I’ll say this. We’ve done a number of debates on that network. We had agreed yesterday to do a debate on that network. And I at this point can’t envision a scenario where we would continue to engage in debates on that network given the comments that were made and have been made.

The Clinton campaign pushed back as hard as they could and made sure that MSNBC got the message. Many bloggers picked up on the story, giving it wide traffic in yesterday’s news cycle.

On Friday NBC News responded and suspended Shuster.

On Thursday’s “Tucker” on MSNBC, David Shuster, who was serving as guest-host of the program, made a comment about Chelsea Clinton and the Clinton campaign that was irresponsible and inappropriate. Shuster, who apologized this morning on MSNBC and will again this evening, has been suspended from appearing on all NBC News broadcasts, other than to make his apology. He has also extended an apology to the Clinton family. NBC News takes these matters seriously, and offers our sincere regrets to the Clintons for the remarks.

The Clinton campaign won a victory against media sexism because they pushed back hard and didn’t look the other way when they were subject to biased, poor coverage.

It’s possible that the growing sexism in the media had primed the pump for a strong push back from the Clinton campaign, that they had already reached a point where the next objectionable utterance by any talking head would be met by the full force of a presidential candidate, campaign, and former President. Media Matters documented a long string of sexist remarks by NBC and MSNBC talking heads. And Bob Cesca makes a good case that Shuster was paying the price of this history: “This was NBC apologizing to the Clintons for all of it. Sacrificing their best reporter for the good of establishing a detente with Team Clinton.”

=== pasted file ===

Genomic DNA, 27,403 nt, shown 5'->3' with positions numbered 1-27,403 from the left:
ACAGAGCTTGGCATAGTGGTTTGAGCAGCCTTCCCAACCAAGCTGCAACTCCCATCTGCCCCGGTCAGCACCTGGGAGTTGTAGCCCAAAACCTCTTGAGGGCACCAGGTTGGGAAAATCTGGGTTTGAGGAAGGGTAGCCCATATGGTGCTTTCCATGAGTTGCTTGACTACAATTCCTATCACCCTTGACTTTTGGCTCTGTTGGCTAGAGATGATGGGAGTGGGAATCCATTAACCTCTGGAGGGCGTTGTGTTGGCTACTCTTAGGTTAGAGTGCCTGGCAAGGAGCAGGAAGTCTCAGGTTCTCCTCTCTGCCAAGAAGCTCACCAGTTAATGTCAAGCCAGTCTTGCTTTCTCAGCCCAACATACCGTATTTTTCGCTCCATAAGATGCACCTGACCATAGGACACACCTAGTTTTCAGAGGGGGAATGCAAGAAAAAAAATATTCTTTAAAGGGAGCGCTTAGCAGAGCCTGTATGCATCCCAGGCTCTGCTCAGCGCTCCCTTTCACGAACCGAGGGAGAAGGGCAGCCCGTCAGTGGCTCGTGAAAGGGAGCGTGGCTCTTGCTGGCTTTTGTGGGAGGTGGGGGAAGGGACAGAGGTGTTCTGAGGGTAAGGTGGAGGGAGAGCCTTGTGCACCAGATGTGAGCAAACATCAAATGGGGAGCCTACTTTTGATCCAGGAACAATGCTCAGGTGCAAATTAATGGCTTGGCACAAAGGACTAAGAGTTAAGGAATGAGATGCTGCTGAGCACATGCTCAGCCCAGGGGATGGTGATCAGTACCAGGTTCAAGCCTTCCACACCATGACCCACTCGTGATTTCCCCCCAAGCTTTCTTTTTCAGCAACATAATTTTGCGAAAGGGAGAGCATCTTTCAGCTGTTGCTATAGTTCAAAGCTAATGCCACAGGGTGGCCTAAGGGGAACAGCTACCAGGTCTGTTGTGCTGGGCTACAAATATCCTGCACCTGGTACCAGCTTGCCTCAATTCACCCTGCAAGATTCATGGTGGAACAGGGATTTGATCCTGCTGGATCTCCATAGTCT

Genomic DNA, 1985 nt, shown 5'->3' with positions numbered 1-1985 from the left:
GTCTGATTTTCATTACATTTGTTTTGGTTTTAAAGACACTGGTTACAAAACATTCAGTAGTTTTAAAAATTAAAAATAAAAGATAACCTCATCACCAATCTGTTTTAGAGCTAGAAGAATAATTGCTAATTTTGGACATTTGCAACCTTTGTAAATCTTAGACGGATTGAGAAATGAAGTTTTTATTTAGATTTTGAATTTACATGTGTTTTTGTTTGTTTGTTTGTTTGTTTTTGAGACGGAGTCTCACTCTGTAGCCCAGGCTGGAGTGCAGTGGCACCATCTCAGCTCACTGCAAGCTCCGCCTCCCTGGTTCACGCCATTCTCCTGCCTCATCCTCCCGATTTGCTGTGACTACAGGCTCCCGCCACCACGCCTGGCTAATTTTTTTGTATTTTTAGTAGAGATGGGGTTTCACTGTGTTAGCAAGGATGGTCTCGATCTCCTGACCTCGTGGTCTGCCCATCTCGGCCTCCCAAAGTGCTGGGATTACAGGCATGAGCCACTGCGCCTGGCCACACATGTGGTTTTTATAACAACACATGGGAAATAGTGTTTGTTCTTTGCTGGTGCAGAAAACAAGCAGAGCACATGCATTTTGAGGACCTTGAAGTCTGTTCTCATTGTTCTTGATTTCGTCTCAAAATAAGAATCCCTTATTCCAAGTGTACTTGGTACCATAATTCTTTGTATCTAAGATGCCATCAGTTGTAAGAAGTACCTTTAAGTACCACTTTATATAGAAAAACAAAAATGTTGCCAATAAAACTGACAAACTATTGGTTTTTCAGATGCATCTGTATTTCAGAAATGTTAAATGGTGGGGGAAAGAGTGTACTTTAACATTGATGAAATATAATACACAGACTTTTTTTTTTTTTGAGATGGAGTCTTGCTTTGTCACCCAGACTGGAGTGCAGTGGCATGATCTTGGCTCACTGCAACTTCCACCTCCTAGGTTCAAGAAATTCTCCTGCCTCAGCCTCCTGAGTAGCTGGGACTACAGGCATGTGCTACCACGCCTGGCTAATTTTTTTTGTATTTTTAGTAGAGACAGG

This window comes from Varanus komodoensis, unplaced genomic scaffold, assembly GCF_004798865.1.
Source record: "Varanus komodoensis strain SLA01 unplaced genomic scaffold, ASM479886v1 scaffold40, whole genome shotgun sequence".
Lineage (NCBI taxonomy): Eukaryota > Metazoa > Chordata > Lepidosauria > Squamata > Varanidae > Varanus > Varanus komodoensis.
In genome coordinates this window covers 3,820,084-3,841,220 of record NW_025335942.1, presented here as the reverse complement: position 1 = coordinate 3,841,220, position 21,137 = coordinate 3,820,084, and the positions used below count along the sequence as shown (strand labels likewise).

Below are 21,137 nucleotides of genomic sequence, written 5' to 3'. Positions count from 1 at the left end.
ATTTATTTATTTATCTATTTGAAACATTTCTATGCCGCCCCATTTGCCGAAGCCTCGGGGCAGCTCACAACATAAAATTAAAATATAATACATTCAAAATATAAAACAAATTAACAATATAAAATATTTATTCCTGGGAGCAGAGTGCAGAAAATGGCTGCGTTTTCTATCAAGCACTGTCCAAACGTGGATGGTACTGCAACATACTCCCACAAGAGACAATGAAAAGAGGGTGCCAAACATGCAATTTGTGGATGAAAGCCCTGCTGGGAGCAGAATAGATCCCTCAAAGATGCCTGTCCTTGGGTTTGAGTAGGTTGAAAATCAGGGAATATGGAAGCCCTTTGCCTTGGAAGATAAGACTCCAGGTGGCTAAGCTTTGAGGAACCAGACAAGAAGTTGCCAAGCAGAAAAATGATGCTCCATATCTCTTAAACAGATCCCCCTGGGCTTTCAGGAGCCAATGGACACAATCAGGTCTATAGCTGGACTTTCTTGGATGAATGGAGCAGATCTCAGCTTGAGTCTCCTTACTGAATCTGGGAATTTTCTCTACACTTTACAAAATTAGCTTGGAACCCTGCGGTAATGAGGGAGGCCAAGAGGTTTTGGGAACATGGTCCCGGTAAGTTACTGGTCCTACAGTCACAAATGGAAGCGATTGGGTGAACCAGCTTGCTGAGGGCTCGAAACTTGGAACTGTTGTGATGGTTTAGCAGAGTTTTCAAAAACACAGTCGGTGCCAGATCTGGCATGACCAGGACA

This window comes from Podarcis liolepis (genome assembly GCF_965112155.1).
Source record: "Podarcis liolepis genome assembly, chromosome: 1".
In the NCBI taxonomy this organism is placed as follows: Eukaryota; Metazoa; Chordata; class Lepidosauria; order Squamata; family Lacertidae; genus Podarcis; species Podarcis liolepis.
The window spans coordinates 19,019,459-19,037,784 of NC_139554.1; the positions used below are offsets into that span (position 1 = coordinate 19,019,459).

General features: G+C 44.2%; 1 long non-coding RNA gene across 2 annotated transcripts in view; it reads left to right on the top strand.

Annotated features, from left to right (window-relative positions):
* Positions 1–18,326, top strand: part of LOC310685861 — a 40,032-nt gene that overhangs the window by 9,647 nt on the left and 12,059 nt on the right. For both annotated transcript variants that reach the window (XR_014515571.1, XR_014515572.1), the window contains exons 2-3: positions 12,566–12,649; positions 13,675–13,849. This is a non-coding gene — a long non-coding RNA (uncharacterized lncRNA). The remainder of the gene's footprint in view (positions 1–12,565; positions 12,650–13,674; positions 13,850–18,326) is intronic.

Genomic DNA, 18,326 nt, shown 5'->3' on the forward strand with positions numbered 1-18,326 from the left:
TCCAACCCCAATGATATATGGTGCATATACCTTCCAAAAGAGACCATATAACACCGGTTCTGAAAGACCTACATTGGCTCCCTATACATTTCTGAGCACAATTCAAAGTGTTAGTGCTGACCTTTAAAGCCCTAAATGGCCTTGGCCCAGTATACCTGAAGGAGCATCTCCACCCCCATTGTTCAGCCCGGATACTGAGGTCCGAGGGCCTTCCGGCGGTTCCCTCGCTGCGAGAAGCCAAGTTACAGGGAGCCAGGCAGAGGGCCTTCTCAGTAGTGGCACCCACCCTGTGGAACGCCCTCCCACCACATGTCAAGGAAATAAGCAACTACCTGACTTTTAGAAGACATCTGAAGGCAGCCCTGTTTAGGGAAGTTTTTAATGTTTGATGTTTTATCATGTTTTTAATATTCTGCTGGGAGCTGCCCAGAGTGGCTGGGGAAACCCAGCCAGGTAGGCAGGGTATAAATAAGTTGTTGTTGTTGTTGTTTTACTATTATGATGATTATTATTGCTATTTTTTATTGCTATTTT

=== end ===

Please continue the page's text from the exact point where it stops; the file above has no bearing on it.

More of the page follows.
I could be wrong. It’s possible that the Clinton campaign only found such success because this was an overt instance of sexism belittling the actions not of Senator Clinton, but her grown daughter. But even if that’s the case, the campaign, bloggers, and supporters responded in a way that demanded the news outlet listen to them.

Sexism is a blight on our society. Discourse in the media on the Clinton campaign has been deeply tinged with sexist language and sentiments. But what would it look like to see the Clinton campaign put on a full court press to get the traditional media to recognize the critical importance of what is happening in the Senate? What if in addition to fighting sexism in the media, the Clinton campaign started to demand the media report on the state of the Constitution and the rule of law?